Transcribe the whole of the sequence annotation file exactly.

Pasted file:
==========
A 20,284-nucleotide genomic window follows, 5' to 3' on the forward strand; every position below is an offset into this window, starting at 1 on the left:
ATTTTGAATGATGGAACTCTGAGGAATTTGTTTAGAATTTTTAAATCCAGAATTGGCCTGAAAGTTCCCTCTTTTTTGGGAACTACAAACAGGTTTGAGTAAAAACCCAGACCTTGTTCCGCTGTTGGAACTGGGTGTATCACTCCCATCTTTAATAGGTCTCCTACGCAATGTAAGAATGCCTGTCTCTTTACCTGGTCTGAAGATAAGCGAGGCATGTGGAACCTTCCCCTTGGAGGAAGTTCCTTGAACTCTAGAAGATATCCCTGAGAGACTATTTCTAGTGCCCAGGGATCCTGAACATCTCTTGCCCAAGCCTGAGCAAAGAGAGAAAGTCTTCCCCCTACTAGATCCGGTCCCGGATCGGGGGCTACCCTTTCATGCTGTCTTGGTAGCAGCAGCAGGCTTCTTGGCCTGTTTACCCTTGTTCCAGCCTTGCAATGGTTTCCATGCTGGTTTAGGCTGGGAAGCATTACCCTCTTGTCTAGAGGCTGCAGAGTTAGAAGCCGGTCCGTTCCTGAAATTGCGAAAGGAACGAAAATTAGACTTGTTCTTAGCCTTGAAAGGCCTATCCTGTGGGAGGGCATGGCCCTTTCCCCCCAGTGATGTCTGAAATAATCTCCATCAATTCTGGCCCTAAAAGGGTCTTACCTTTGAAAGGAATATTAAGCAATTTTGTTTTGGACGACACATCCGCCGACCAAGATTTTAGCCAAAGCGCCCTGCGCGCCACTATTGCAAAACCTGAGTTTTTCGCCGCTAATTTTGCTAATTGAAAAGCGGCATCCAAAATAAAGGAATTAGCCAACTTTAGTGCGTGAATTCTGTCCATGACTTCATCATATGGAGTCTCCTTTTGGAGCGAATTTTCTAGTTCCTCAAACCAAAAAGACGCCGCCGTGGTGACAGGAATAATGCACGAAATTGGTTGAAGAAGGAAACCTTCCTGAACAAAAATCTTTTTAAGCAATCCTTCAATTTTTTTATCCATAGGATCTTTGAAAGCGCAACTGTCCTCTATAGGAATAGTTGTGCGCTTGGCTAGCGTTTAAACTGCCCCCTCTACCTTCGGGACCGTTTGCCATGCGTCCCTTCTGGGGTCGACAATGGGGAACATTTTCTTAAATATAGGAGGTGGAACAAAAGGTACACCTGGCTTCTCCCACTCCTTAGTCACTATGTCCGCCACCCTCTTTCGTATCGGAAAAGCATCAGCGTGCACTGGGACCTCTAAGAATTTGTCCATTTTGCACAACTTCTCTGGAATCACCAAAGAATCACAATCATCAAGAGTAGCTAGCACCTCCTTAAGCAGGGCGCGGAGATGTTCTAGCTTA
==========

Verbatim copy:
A 20,284-nucleotide genomic window follows, 5' to 3' on the forward strand; every position below is an offset into this window, starting at 1 on the left:
ATTTTGAATGATGGAACTCTGAGGAATTTGTTTAGAATTTTTAAATCCAGAATTGGCCTGAAAGTTCCCTCTTTTTTGGGAACTACAAACAGGTTTGAGTAAAAACCCAGACCTTGTTCCGCTGTTGGAACTGGGTGTATCACTCCCATCTTTAATAGGTCTCCTACGCAATGTAAGAATGCCTGTCTCTTTACCTGGTCTGAAGATAAGCGAGGCATGTGGAACCTTCCCCTTGGAGGAAGTTCCTTGAACTCTAGAAGATATCCCTGAGAGACTATTTCTAGTGCCCAGGGATCCTGAACATCTCTTGCCCAAGCCTGAGCAAAGAGAGAAAGTCTTCCCCCTACTAGATCCGGTCCCGGATCGGGGGCTACCCTTTCATGCTGTCTTGGTAGCAGCAGCAGGCTTCTTGGCCTGTTTACCCTTGTTCCAGCCTTGCAATGGTTTCCATGCTGGTTTAGGCTGGGAAGCATTACCCTCTTGTCTAGAGGCTGCAGAGTTAGAAGCCGGTCCGTTCCTGAAATTGCGAAAGGAACGAAAATTAGACTTGTTCTTAGCCTTGAAAGGCCTATCCTGTGGGAGGGCATGGCCCTTTCCCCCCAGTGATGTCTGAAATAATCTCCATCAATTCTGGCCCTAAAAGGGTCTTACCTTTGAAAGGAATATTAAGCAATTTTGTTTTGGACGACACATCCGCCGACCAAGATTTTAGCCAAAGCGCCCTGCGCGCCACTATTGCAAAACCTGAGTTTTTCGCCGCTAATTTTGCTAATTGAAAAGCGGCATCCAAAATAAAGGAATTAGCCAACTTTAGTGCGTGAATTCTGTCCATGACTTCATCATATGGAGTCTCCTTTTGGAGCGAATTTTCTAGTTCCTCAAACCAAAAAGACGCCGCCGTGGTGACAGGAATAATGCACGAAATTGGTTGAAGAAGGAAACCTTCCTGAACAAAAATCTTTTTAAGCAATCCTTCAATTTTTTTATCCATAGGATCTTTGAAAGCGCAACTGTCCTCTATAGGAATAGTTGTGCGCTTGGCTAGCGTTTAAACTGCCCCCTCTACCTTCGGGACCGTTTGCCATGCGTCCCTTCTGGGGTCGACAATGGGGAACATTTTCTTAAATATAGGAGGTGGAACAAAAGGTACACCTGGCTTCTCCCACTCCTTAGTCACTATGTCCGCCACCCTCTTTCGTATCGGAAAAGCATCAGCGTGCACTGGGACCTCTAAGAATTTGTCCATTTTGCACAACTTCTCTGGAATCACCAAAGAATCACAATCATCAAGAGTAGCTAGCACCTCCTTAAGCAGGGCGCGGAGATGTTCTAGCTTA